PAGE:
Symbiotic Machine

2014 / environmental robotics

Symbiotic Machine

In collaboration with scientists from the Vrije Universiteit Amsterdam, Ivan Henriques developed a prototype for an autonomous photosynthetic bio-machine which harvests energy from photosynthetic organisms, applying this energy to movement to be able to collect photosynthetic organisms again. This bio-solar machine will create a symbiotic system with the environment where it is located, which detects, collects, carries and processes these organisms autonomously, amplifying the energy obtained from them using a floating mobile robotic structure. These micro organisms can be found in ponds, canals, rivers and the sea, which are a potential source to feed the Symbiotic Machine. The environment where it is located can be cleaned as in the case when harmful algae blooms. During two months the Symbiotic Machine lives in an aquarium in the Glass House, where it feeds itself algae. In the back space research materials, objects, texts and drawings will be shown while hands on workshops for adults and kids will also be offered there. Symbiotic Machine is developed in collaboration with Raoul Frese and Vincent Friebe, scientists of VU Amsterdam Laser Lab, physicist Michiel van Overbeek and engineer Leydervan Xavier from Cefet/RJ (Technological School from Rio de Janeiro, Brazil) and invited by Zone2Source.

Symbiotic Machine, Amstelpark (nl) 2014

How it works

Sealed with a transparent cylinder a motor, an endless worm and a pepper grinder aligned and connected by one single axis compose the mouth/anus, like a jellyfish. This cylinder has a liquid inlet/outlet (for water and algae spirogyra) placed at the end part of the endless worm. The endless worm has an important function to pump liquid in and out and to give small propulsion for the machine. Once the motor is activated the endless worm can turn to the right or to the left. If it turns to the right it sucks liquid in. If it turns to the left it pushes liquid out. The machine is programmed to pump algae and water in and out by the information transmitted by the sensors.

In order to “hack” the algae spirogyra photosynthesis’ and apply it as an energy source, the algae cell’s membrane has to be broken. The pepper grinder that is connected at the end of the endless worm can grind the algae breaking the membrane cell, releasing micro particles. These micro particles in naked eyes looks like a “green juice” which is flushed inside the machine: the stomach.

A tube that comes from the end of the mouth with ground algae goes though the stomach inside the ellipsoid of revolution. This tube is fastened on a 2-way valve placed in the center of the spherical shape.

Inside the ellipsoid of revolution there is another bowl, just one centimeter smaller aligned in the center. Placing this bowl inside, it creates two chambers: 1] the space between the outer skin and the bowl and 2] inside the smaller bowl. In chamber 1 the photocells are placed in parallel and in series. The photocell is composed by a plate covered with gold, a spacer in the middle covered with a copper mesh. This set up allows the “green juice” rest between the gold and copper.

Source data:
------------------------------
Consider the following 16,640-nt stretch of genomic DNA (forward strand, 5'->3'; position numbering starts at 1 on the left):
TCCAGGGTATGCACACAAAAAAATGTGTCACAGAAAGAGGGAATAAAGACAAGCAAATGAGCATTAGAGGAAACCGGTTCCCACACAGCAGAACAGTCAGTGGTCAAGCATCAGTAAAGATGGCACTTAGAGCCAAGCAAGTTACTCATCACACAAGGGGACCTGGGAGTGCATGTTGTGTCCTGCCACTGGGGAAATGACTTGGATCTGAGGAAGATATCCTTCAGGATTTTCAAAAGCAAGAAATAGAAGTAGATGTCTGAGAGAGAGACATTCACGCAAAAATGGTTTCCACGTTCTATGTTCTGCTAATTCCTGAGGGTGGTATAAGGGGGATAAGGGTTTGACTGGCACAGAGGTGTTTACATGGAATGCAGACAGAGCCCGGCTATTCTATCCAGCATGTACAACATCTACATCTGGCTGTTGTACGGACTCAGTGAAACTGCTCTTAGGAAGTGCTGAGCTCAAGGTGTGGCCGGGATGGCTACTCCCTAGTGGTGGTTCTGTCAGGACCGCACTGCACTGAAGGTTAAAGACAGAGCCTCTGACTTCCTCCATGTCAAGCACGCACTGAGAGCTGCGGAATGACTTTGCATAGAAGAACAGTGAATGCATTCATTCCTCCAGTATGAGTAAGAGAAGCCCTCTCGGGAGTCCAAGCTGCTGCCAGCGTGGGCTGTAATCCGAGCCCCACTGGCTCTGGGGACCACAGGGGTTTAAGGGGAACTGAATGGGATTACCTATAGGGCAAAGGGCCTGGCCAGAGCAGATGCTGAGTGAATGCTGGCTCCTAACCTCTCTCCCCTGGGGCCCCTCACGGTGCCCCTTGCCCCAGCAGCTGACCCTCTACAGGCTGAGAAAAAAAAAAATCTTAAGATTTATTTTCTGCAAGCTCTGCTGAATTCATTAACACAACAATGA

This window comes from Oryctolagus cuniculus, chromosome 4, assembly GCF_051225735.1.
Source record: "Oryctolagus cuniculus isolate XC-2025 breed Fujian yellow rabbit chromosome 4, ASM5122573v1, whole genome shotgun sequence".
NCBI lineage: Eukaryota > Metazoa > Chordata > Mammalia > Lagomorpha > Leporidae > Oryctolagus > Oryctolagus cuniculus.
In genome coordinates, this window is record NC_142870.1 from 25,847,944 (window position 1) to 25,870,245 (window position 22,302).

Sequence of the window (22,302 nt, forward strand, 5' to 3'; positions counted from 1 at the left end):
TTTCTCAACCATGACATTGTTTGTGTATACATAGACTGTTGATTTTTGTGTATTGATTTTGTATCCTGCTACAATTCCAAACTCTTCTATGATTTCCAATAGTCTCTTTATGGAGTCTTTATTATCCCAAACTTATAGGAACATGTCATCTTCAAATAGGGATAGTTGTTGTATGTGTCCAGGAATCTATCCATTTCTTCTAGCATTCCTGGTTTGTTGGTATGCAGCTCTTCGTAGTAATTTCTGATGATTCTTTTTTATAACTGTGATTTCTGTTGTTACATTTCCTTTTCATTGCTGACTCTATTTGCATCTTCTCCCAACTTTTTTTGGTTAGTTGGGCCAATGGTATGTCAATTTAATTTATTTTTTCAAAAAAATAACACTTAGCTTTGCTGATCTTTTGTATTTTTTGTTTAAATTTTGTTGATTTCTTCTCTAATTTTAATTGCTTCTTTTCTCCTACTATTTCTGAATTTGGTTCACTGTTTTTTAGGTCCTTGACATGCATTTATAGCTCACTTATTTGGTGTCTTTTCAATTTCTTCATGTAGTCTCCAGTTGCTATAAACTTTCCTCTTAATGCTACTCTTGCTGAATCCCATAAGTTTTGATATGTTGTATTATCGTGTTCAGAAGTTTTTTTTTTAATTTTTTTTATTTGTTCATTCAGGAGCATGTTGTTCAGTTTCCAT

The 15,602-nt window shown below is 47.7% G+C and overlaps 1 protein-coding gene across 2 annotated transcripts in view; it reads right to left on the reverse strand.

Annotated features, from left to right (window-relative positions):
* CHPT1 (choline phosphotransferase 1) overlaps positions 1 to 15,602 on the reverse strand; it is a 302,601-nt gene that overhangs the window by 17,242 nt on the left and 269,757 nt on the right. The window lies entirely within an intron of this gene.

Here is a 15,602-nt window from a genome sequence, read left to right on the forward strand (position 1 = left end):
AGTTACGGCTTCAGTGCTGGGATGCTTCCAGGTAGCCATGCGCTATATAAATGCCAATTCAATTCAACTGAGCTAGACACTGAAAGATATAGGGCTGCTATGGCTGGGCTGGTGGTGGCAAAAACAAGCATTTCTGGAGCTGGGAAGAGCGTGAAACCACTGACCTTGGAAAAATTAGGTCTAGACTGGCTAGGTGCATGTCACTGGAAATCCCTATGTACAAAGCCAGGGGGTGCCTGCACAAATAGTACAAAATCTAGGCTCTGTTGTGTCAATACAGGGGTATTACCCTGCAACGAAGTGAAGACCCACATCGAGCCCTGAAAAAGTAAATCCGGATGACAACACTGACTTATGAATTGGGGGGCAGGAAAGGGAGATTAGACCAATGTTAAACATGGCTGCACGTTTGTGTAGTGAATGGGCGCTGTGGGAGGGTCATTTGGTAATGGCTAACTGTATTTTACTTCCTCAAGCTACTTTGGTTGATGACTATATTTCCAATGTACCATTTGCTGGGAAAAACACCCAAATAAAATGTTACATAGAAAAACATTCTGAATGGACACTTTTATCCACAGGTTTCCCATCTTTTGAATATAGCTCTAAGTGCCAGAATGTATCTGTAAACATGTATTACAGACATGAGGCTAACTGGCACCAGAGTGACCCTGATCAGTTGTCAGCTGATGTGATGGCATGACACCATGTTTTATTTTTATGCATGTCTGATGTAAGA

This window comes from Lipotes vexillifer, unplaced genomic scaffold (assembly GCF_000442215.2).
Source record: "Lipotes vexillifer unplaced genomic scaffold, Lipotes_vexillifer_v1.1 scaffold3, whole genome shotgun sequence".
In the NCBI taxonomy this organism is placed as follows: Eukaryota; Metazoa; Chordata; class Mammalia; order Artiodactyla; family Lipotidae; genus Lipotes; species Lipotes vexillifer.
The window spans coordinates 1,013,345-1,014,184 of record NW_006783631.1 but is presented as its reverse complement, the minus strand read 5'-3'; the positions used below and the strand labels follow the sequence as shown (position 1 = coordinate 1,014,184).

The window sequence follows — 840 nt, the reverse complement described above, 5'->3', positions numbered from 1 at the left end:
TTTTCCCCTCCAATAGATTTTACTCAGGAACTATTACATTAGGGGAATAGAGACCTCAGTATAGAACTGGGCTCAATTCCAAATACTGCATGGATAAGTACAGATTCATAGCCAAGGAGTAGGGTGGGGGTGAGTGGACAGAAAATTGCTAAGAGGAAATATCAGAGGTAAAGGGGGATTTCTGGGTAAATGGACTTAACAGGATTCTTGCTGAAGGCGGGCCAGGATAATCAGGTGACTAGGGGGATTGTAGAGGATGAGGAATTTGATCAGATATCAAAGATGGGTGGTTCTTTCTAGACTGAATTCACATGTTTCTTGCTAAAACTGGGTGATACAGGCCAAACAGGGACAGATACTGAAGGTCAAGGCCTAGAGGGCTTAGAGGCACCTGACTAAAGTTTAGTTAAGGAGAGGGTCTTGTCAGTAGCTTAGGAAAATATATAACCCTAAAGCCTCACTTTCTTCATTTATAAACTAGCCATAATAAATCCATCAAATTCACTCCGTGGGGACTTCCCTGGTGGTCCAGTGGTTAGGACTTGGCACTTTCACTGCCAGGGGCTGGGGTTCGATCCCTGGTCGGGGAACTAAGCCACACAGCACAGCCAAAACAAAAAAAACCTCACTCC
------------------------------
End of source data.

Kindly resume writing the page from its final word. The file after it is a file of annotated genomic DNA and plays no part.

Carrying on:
After the light is shed on the electrons of the ground algae they flow to one of these metals, as a lemon battery. As all the photocells are connected, with the help from the electronic chip LTC 3108 Energy Harvester is possible to store these milivoltages in two AA rechargeable batteries.

(A life cycle with functions was idealized in order to program the machine and activate independent mechanical parts of the stomach: it has to eat, move, sunbath, rest, search for food, wash itself, in loop)

The 2-way valve mentioned above is connected as: valve 1 hooked up with chamber 1 and valve 2 with chamber 2. When the stomach works is sent information to the machine that the valve 1 has to be opened. The algae flow to this chamber and the machine uses a light sensor to go towards where there is more luminescence to make photosynthesis. It rests for ten minutes. After the 10 min sunbath the machine has to clean its stomach – and the photocells – to be able to eat again. Water is sucked in again with the mouth, and via the same valve from the algae, it pumps more water inside chamber 1 in order to have an overflow of this liquid in chamber 2. The liquid, which is now in chamber 2 is flushed out by the motor turning the endless worm and having the valve 2 opened.

Fixed on the edge of the structure opposite the mouth, an underwater pump connected by a vertical axis with a servo powers the movement of the structure giving possibilities to steer 0; 45 and minus 45 degrees.

Title of image, Location 2016

This project was made possible by Stichting DOEN
Special thanks to: Alice Smits, Albert Kuipers, Mario Attard, Rayke Verhoeven, Lyndsey Husdon, Andjela Tomic